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Use SQLAlchemy ORMs to Access Redshift Data in Python

The CData Python Connector for Redshift enables you to create Python applications and scripts that use SQLAlchemy Object-Relational Mappings of Redshift data.

The rich ecosystem of Python modules lets you get to work quickly and integrate your systems effectively. With the CData Python Connector for Redshift and the SQLAlchemy toolkit, you can build Redshift-connected Python applications and scripts. This article shows how to use SQLAlchemy to connect to Redshift data to query, update, delete, and insert Redshift data.

With built-in optimized data processing, the CData Python Connector offers unmatched performance for interacting with live Redshift data in Python. When you issue complex SQL queries from Redshift, the CData Connector pushes supported SQL operations, like filters and aggregations, directly to Redshift and utilizes the embedded SQL engine to process unsupported operations client-side (often SQL functions and JOIN operations).

Connecting to Redshift Data

Connecting to Redshift data looks just like connecting to any relational data source. Create a connection string using the required connection properties. For this article, you will pass the connection string as a parameter to the create_engine function.

To connect to Redshift, set the following:

  • Server: Set this to the host name or IP address of the cluster hosting the Database you want to connect to.
  • Port: Set this to the port of the cluster.
  • Database: Set this to the name of the database. Or, leave this blank to use the default database of the authenticated user.
  • User: Set this to the username you want to use to authenticate to the Server.
  • Password: Set this to the password you want to use to authenticate to the Server.

You can obtain the Server and Port values in the AWS Management Console:

  1. Open the Amazon Redshift console (http://console.aws.amazon.com/redshift).
  2. On the Clusters page, click the name of the cluster.
  3. On the Configuration tab for the cluster, copy the cluster URL from the connection strings displayed.

Follow the procedure below to install SQLAlchemy and start accessing Redshift through Python objects.

Install Required Modules

Use the pip utility to install the SQLAlchemy toolkit:

pip install sqlalchemy

Be sure to import the module with the following:

import sqlalchemy

Model Redshift Data in Python

You can now connect with a connection string. Use the create_engine function to create an Engine for working with Redshift data.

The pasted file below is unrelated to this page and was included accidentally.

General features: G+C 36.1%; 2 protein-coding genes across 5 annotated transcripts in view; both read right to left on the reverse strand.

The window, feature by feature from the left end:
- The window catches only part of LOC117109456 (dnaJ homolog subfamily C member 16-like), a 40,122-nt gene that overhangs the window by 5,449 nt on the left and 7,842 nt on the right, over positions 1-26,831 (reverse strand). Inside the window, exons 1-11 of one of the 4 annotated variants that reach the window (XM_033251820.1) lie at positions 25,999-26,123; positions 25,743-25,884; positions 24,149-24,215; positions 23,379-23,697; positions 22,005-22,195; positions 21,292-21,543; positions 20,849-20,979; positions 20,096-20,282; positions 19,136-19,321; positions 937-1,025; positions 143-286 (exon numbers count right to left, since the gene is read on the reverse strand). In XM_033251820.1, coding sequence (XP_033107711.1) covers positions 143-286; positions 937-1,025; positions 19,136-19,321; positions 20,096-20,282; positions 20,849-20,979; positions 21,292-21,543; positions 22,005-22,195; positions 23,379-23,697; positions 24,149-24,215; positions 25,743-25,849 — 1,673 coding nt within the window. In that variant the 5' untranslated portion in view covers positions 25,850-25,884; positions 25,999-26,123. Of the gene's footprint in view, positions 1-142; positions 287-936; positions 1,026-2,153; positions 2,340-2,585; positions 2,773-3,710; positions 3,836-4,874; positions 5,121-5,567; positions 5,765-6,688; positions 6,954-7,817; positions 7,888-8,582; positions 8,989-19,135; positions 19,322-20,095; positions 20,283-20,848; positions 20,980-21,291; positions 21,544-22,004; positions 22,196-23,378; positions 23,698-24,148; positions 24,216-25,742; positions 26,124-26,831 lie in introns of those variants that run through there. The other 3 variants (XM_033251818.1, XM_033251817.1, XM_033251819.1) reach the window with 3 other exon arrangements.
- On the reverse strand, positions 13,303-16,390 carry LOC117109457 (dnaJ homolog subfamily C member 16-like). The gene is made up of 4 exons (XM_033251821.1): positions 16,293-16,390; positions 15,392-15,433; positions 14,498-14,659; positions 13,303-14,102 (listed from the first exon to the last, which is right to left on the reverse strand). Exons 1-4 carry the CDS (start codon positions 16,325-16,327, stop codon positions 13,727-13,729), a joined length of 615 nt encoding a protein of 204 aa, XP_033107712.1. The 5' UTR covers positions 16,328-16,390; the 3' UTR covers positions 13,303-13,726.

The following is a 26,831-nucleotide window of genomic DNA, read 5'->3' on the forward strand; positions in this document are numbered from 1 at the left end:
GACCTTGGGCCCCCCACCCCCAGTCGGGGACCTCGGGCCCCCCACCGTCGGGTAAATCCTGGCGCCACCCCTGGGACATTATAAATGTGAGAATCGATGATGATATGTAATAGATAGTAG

engine = create_engine("redshift///?User=admin&Password=admin&Database=dev&Server=examplecluster.my.us-west-2.redshift.amazonaws.com&Port=5439")

Declare a Mapping Class for Redshift Data

After establishing the connection, declare a mapping class for the table you wish to model in the ORM (in this article, we will model the Orders table). Use the sqlalchemy.ext.declarative.declarative_base function and create a new class with some or all of the fields (columns) defined.

base = declarative_base()
class Orders(base):
	__tablename__ = "Orders"
	ShipName = Column(String,primary_key=True)
	ShipCity = Column(String)
	...

Query Redshift Data

With the mapping class prepared, you can use a session object to query the data source. After binding the Engine to the session, provide the mapping class to the session query method.

Using the query Method

engine = create_engine("redshift///?User=admin&Password=admin&Database=dev&Server=examplecluster.my.us-west-2.redshift.amazonaws.com&Port=5439")
factory = sessionmaker(bind=engine)
session = factory()
for instance in session.query(Orders).filter_by(ShipCountry="USA"):
	print("ShipName: ", instance.ShipName)
	print("ShipCity: ", instance.ShipCity)
	print("---------")

Alternatively, you can use the execute method with the appropriate table object. The code below works with an active session.

Using the execute Method

Orders_table = Orders.metadata.tables["Orders"]
for instance in session.execute(Orders_table.select().where(Orders_table.c.ShipCountry == "USA")):
	print("ShipName: ", instance.ShipName)
	print("ShipCity: ", instance.ShipCity)
	print("---------")

For examples of more complex querying, including JOINs, aggregations, limits, and more, refer to the Help documentation for the extension.

Insert Redshift Data

To insert Redshift data, define an instance of the mapped class and add it to the active session. Call the commit function on the session to push all added instances to Redshift.

new_rec = Orders(ShipName="placeholder", ShipCountry="USA")
session.add(new_rec)
session.commit()

Update Redshift Data

To update Redshift data, fetch the desired record(s) with a filter query. Then, modify the values of the fields and call the commit function on the session to push the modified record to Redshift.

updated_rec = session.query(Orders).filter_by(SOME_ID_COLUMN="SOME_ID_VALUE").first()
updated_rec.ShipCountry = "USA"
session.commit()

Delete Redshift Data

To delete Redshift data, fetch the desired record(s) with a filter query. Then delete the record with the active session and call the commit function on the session to perform the delete operation on the provided recoreds (rows).

deleted_rec = session.query(Orders).filter_by(SOME_ID_COLUMN="SOME_ID_VALUE").first()
session.delete(deleted_rec)
session.commit()

Free Trial & More Information

Download a free, 30-day trial of the Redshift Python Connector to start building Python apps and scripts with connectivity to Redshift data. Reach out to our Support Team if you have any questions.